Features — 02 August 2012
Chautauqua evening of storytelling a great success

A crowd comprising residents of multiple counties in western Kentucky sat down to hear stories from great Kentucky leaders, all of whom are deceased. Actors with Kentucky Chautauqua, a program made possible by the Kentucky Humanities Council, brought five figures in bluegrass history to life.

Kentucky Chautauqua stems from the original program from Chautauqua, New York. It started as a way to give Sunday school teachers more training in theology and biblical history. The performing arts presentation has since become a dramatic, educational experience for school groups, historic sites and churches. The Kentucky Humanities Council has fostered the popular program for 20 years.

Every performer in the acting troop represents someone who significantly contributed to Kentucky’s heritage. The audience at Wednesday night’s event welcomed Private William Greathouse, Reverend Newton Bush, Harland “Colonel” Sanders, Sister Mary Settles and Grandpa Jones for stories and memories about the Commonwealth.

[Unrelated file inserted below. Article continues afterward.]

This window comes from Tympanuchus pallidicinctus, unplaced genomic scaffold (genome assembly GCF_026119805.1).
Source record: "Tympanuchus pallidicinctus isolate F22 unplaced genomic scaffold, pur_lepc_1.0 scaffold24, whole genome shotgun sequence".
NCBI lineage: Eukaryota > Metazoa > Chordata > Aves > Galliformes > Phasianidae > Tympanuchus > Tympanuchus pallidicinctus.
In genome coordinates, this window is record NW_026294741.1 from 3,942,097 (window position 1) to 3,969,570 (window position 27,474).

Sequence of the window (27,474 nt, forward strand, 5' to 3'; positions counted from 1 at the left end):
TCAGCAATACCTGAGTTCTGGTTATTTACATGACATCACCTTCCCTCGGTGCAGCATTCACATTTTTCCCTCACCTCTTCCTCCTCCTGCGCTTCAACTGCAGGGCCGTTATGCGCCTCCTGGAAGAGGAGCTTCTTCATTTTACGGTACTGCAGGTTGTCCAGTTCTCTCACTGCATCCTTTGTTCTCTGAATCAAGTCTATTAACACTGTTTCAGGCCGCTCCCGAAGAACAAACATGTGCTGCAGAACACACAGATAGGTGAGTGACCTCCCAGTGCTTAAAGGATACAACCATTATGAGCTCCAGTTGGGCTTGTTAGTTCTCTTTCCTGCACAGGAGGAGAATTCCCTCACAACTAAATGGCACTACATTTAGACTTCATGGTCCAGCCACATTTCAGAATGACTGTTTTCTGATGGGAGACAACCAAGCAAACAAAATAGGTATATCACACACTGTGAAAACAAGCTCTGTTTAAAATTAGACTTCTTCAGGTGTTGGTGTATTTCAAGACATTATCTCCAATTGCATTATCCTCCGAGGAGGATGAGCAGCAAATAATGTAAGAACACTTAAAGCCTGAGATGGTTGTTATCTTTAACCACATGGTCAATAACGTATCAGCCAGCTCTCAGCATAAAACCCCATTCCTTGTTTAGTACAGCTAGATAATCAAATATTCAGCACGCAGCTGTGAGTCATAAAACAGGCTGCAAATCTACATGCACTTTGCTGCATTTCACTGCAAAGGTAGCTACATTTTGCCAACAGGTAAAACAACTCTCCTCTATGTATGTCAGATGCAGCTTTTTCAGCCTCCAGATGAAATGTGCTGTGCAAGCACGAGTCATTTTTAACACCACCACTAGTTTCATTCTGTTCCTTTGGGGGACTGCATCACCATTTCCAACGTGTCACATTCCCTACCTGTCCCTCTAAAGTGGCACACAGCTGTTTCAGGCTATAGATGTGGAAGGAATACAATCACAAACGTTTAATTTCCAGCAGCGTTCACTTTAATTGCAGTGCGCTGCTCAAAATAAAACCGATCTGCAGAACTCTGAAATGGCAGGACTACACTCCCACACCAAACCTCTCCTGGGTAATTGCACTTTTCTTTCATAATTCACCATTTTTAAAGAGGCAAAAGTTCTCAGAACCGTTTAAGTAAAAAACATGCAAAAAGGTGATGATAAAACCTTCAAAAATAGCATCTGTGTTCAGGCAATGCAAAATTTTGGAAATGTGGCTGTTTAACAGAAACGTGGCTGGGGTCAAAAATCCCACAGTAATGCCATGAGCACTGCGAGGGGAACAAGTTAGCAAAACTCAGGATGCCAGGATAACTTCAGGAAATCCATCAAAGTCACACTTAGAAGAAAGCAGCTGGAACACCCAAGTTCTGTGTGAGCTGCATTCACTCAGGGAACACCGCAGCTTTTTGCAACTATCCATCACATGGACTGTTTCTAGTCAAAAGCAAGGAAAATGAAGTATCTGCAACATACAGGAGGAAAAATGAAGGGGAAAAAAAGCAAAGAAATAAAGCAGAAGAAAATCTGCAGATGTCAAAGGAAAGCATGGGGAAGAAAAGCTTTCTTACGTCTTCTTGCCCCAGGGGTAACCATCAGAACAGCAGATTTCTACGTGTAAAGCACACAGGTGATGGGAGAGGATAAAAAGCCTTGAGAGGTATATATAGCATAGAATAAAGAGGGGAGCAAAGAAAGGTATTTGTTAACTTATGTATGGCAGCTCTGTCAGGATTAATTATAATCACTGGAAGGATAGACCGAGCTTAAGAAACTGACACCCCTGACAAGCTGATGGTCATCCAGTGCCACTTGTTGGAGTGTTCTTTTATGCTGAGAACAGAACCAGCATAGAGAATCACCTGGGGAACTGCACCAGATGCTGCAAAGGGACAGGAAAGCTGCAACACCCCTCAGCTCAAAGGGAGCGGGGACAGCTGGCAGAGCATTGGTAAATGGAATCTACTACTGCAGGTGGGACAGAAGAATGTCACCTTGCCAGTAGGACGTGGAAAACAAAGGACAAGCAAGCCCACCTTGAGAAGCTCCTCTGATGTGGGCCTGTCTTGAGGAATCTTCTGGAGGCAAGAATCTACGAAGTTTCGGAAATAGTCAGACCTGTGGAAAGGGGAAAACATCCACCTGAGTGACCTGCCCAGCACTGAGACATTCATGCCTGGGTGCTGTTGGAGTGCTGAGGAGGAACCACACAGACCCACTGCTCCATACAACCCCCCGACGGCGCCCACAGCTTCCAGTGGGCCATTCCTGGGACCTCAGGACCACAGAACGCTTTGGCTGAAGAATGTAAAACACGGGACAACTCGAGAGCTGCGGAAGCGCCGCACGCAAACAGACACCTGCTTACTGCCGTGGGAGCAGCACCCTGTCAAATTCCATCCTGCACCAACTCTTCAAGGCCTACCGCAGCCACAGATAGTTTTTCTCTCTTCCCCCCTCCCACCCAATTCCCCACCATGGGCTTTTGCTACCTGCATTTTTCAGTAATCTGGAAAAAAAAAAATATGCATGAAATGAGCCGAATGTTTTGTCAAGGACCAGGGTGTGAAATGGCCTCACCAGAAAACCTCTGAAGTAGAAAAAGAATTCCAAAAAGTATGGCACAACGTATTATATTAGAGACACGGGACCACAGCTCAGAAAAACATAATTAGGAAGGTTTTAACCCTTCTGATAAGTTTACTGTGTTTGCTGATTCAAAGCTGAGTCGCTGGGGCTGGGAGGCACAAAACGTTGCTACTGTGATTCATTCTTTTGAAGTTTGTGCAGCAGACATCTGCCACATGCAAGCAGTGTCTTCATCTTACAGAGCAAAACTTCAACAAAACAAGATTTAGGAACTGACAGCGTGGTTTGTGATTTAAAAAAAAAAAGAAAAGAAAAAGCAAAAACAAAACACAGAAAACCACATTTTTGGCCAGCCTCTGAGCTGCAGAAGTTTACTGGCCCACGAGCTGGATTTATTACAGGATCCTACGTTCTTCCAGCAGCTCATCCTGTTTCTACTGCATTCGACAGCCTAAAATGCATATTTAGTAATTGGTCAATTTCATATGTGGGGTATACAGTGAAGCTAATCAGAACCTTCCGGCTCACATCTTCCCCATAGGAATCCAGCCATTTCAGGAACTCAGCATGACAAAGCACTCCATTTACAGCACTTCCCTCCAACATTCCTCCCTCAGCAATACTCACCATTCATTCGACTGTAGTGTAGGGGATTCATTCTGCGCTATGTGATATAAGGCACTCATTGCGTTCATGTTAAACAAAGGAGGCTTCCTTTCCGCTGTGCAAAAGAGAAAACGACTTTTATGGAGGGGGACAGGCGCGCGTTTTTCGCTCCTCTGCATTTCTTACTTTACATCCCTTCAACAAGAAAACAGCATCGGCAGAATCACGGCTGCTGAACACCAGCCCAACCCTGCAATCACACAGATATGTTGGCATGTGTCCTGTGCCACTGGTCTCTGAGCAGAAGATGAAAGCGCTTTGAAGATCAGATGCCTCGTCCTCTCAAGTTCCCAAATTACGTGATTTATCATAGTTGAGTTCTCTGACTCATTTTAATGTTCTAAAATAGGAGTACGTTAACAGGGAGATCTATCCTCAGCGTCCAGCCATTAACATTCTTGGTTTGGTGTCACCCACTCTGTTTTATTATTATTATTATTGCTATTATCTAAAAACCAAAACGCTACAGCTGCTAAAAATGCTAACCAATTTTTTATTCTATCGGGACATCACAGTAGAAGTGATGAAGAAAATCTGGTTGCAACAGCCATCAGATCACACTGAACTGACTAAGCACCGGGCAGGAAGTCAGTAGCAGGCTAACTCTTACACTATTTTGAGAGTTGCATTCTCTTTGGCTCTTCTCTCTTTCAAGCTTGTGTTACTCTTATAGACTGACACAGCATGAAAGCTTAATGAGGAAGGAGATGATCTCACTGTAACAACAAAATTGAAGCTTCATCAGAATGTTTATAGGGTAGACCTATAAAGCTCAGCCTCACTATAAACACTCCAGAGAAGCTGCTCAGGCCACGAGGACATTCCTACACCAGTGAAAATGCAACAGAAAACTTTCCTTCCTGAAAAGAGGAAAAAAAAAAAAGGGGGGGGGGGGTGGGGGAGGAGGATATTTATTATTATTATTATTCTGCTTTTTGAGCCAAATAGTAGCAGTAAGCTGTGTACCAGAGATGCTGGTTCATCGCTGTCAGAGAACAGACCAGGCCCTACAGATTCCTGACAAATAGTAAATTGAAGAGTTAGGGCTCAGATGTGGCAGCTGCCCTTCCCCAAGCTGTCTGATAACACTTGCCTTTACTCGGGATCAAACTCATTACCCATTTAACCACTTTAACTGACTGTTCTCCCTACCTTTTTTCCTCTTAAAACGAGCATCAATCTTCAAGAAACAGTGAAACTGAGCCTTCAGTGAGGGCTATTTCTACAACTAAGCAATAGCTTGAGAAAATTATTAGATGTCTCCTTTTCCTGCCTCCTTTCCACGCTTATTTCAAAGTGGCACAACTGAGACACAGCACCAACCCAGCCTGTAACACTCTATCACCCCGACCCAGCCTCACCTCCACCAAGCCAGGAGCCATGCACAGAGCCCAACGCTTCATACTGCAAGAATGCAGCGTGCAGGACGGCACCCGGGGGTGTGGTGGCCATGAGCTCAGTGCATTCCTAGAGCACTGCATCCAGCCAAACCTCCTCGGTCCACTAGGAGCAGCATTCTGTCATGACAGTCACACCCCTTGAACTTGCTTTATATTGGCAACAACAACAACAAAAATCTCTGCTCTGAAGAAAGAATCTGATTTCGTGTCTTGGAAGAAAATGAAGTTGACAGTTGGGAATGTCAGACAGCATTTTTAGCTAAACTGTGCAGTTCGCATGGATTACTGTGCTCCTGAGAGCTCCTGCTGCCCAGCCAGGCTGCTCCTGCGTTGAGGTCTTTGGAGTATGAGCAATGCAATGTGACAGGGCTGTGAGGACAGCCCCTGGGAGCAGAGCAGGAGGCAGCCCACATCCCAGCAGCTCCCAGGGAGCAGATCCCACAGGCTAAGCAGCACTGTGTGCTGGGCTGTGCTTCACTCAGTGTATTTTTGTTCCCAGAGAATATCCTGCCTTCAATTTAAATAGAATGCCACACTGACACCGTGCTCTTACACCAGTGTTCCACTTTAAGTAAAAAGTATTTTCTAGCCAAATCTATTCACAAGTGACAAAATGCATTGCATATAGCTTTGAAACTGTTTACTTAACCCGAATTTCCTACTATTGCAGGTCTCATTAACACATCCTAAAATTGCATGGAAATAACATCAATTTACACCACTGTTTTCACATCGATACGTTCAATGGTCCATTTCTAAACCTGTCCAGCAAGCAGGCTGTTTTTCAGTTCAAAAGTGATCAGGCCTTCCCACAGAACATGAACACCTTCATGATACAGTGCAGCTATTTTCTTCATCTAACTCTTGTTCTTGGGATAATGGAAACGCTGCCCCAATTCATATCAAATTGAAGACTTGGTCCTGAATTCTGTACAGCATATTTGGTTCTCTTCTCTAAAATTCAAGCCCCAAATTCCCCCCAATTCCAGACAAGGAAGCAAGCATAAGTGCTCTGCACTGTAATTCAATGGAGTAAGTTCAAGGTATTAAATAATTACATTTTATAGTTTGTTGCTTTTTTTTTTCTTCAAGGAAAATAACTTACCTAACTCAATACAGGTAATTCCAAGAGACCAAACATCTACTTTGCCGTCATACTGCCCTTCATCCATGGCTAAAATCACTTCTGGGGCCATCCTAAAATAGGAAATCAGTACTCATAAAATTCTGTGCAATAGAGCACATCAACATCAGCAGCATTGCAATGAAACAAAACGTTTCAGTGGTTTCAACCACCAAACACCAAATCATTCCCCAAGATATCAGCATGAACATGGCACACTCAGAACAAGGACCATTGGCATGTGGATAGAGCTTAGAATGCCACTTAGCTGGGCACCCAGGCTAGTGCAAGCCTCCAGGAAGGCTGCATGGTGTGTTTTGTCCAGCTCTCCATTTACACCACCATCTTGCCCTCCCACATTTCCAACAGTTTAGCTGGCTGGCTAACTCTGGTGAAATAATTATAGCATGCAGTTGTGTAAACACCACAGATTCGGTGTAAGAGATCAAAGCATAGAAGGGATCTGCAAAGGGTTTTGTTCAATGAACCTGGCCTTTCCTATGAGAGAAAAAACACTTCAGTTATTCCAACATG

Lake Barkley State Resort Park hosted the first of five Kentucky Chautauqua performances. Gina Winchester, executive director of MSU’s Office of Regional Outreach, said the crowd was enthralled with the performances.

“It was great to see community members of all ages taking advantage of a historical, educational opportunity,” Winchester said. “Murray State is honored to partner with Kentucky Humanities Council in offering support for this type of programming through our Office of Regional Outreach.”

Ken Wolf, former MSU history professor, serves on the Kentucky Humanities Council board. Wolf said he met audience members who asked him how they could get Chautauqua in their schools. The program is accessible, and people of all ages enjoy it, he said.

“It brings the past alive in a way only a dramatic presentation can,” Wolf said. “I’m a historian, and I deal with words all the time. But these are spoken words, and they are delivered with passion and emotion that meet you on all sorts of levels. That’s the best way to learn, is to engage your mind as well as your senses and your feelings.”

The Kentucky Chautauqua tour is five days long and includes performances at the remaining venues across the state. Actors go on at General Butler State Park, Carter Caves, Cumberland Falls and finish at Old Fort Harrod.

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